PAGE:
This week, the United States officially hit the sad mark of one million COVID-19 deaths. The mainstream media coverage has detailed how this death toll has varied based on age, race, and vaccination status. However, it has conspicuously ignored how these COVID-19 deaths have occurred independently of differing state policies regarding economic and education restrictions.

Many Democrat-run states imposed severe restrictions in 2020 and 2021 that did nothing to stop the virus and much to harm small businesses and ordinary Americans. Job Creators Network called on policymakers to “flatten the fear” when it became clear the virus couldn’t be controlled by hiding at home or a big government response, yet we were ignored by blue-state officials. Any reckoning of the nation’s COVID response at one million deaths must incorporate these unforced errors that exacerbated the pandemic’s wrath.

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Commentary: The Abortion Wars Are Just Getting Started

The Supreme Court’s apparent decision to send the abortion issue back to the states may be a triumph for federalism and the concept of the separation of powers, but it is also a recipe for unyielding division. Abortion politics will become even more of a litmus test for tens of millions of pro-choice and pro-life voters at the local, state, and federal levels because their legislators will have far more power to shape policy. This, in turn, will further polarize our politics and empower the extremes because many voters will likely back candidates no matter their position on schools, crime, housing, jobs and debt, so long as they are the right kind of “pro.”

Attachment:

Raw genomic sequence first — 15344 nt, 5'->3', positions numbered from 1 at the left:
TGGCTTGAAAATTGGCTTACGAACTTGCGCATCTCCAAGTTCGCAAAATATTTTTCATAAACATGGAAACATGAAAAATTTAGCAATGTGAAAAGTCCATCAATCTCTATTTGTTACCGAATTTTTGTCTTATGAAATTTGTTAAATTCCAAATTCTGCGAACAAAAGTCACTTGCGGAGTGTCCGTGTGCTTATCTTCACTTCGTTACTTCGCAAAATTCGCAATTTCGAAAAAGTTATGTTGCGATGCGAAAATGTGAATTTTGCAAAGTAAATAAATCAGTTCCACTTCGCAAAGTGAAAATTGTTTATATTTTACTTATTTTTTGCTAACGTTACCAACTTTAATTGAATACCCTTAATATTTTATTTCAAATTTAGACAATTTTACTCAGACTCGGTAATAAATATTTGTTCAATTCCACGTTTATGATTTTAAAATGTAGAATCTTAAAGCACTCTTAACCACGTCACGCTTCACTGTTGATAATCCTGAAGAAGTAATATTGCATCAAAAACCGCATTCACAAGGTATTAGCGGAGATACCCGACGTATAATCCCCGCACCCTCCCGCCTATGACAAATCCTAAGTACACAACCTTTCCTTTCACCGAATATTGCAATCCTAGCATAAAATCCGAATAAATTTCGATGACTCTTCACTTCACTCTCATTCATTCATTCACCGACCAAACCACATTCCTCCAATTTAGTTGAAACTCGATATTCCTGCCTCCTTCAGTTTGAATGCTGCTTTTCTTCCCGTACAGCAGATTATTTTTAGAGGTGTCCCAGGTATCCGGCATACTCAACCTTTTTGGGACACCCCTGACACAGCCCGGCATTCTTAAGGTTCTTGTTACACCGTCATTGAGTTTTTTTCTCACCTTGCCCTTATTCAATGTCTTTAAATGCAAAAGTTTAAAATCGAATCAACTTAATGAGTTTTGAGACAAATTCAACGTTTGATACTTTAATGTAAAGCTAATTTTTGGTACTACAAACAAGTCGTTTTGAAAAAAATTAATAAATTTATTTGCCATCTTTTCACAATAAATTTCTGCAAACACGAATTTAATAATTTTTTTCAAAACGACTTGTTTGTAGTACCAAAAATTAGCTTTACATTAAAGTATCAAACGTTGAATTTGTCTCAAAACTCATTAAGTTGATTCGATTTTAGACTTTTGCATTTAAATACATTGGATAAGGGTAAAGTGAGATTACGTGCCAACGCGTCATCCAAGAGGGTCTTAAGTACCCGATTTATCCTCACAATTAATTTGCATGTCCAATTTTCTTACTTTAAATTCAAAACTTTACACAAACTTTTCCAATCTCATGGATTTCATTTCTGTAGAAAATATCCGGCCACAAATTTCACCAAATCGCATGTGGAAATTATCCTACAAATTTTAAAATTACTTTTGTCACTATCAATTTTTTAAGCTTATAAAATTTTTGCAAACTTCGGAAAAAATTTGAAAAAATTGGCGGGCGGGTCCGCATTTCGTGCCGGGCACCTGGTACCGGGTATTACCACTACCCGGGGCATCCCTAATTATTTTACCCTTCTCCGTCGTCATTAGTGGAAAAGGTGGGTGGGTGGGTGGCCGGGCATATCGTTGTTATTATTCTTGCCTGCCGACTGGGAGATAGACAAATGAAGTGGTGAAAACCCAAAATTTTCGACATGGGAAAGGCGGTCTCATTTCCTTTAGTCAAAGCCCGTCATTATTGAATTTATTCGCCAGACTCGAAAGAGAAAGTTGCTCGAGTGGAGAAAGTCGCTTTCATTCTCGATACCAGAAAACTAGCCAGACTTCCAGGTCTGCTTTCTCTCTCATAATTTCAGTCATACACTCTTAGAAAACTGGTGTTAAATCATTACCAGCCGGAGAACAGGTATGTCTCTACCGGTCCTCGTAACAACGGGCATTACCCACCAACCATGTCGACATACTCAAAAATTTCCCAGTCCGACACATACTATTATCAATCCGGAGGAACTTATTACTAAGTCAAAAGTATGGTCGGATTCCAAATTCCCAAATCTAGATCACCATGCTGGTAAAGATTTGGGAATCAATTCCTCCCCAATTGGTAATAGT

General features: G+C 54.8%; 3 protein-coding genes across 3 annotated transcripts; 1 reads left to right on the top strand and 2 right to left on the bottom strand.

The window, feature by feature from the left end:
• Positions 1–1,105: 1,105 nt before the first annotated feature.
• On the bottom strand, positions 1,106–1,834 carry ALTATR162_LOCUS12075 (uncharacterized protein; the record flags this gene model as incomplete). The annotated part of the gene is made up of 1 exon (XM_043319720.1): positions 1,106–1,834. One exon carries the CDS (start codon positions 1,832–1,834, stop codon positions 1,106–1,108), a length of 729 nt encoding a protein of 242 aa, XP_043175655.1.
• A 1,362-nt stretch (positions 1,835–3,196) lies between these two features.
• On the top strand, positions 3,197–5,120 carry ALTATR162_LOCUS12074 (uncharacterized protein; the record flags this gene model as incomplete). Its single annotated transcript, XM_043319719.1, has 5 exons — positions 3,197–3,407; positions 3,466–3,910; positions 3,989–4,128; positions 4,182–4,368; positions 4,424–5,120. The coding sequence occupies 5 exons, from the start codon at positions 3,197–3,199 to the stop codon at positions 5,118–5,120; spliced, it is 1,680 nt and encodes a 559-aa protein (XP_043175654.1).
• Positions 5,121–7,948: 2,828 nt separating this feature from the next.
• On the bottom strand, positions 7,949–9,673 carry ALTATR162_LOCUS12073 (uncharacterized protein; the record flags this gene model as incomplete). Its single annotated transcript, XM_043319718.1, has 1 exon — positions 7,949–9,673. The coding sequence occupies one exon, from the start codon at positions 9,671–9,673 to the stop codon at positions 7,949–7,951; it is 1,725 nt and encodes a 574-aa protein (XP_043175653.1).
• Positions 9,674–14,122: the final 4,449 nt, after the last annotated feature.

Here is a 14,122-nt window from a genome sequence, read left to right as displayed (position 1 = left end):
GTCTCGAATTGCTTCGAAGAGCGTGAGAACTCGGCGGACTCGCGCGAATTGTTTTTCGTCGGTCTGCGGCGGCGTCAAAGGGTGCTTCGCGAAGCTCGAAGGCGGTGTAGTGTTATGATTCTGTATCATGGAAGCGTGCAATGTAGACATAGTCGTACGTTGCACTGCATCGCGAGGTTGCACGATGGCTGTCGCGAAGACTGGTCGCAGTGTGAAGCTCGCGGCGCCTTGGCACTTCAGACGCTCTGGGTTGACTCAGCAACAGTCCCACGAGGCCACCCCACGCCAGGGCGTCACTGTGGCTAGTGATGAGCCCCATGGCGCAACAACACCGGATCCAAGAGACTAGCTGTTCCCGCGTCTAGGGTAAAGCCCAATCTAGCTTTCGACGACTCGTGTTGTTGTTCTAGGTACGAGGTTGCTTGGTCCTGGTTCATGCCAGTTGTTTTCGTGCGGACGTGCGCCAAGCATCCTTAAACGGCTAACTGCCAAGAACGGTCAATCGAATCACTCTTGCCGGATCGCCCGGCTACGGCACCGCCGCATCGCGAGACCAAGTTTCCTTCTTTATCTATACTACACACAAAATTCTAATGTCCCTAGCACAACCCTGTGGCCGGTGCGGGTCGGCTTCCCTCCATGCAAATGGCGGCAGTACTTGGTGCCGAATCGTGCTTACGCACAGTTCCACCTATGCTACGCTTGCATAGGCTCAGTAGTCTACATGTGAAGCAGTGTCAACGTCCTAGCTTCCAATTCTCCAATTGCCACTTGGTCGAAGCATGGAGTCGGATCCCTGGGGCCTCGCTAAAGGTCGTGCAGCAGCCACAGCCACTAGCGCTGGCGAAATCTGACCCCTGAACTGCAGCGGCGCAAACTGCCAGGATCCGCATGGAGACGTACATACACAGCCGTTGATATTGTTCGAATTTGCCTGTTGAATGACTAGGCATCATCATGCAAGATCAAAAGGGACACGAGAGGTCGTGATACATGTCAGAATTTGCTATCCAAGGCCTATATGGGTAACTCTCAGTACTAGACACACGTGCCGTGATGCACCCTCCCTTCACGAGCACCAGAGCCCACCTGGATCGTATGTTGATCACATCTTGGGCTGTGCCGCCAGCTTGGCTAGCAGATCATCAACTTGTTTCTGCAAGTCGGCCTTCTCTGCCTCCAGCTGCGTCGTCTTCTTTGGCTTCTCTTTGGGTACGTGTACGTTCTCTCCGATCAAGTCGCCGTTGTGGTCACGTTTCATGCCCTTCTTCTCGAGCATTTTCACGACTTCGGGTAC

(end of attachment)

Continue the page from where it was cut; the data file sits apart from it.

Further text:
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Commentary: Joe Biden Is Threatening Our Freedom of Movement

The federal gov’t and silicon valley are looking to clamp down on your freedom of movement. Your ability to move about as you please does not fit with their goals for the future of our world. Automotive-related freedoms, including access to fuel, allow us to be free to move without the permission of silicon valley and the federal government. Automotive freedoms are not only hobby related; they are essential to preventing yet another step along the road to serfdom at the hands of woke corporations and federal bureaucrats.

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Commentary: The Huge Anchors of Container Ships Are Wrecking the Coastal Seafloor

by Ross Pomeroy   In a study published May 7 to the journal Scientific Reports, researchers from the University of Auckland in New Zealand observed and quantified the damage that anchoring container ships can do to coastal seafloors. Container ships are the behemoths of the seas. The largest are longer, wider, and heavier…

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Commentary: The Clean Energy Minerals Reform Act Is the Wrong Solution for American Mining

Everything in this world is either grown or mined, and if we don’t grow it or mine it in America, we import it. Events from the past few years, namely the COVID-19 pandemic and the Russian invasion of Ukraine, have highlighted America’s hunger for metals, including copper, nickel, cobalt, platinum-group elements, and more. Therefore, Congress needs to boost domestic production. Instead, the majority is putting up more arbitrary hurdles, like the so-called Clean Energy Minerals Reform Act.

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Commentary: States Can Make the Difference on an Unjust Teacher Pay Gap

The seemingly-omnipresent call to raise teacher pay is sounding even louder this year, as rising inflation threatens to render moot any raises made in previous years. Yet even before that became apparent, state pay raises for teachers were heading toward a crescendo. There were numerous historic raises in March 2022 alone: Mississippi’s Gov. Tate Reeves signed a pay bump of roughly 10 percent, New Mexico’s Gov. Michelle Lujan Grisham signed a base salary increase average of 20 percent, and Florida’s Gov. Ron DeSantis announced $800 million in additional funds to raise teachers’ starting salaries. In April 2022, Alabama’s Gov. Kay Ivey approved raises that range from 4 to 21 percent depending on teachers’ experience levels.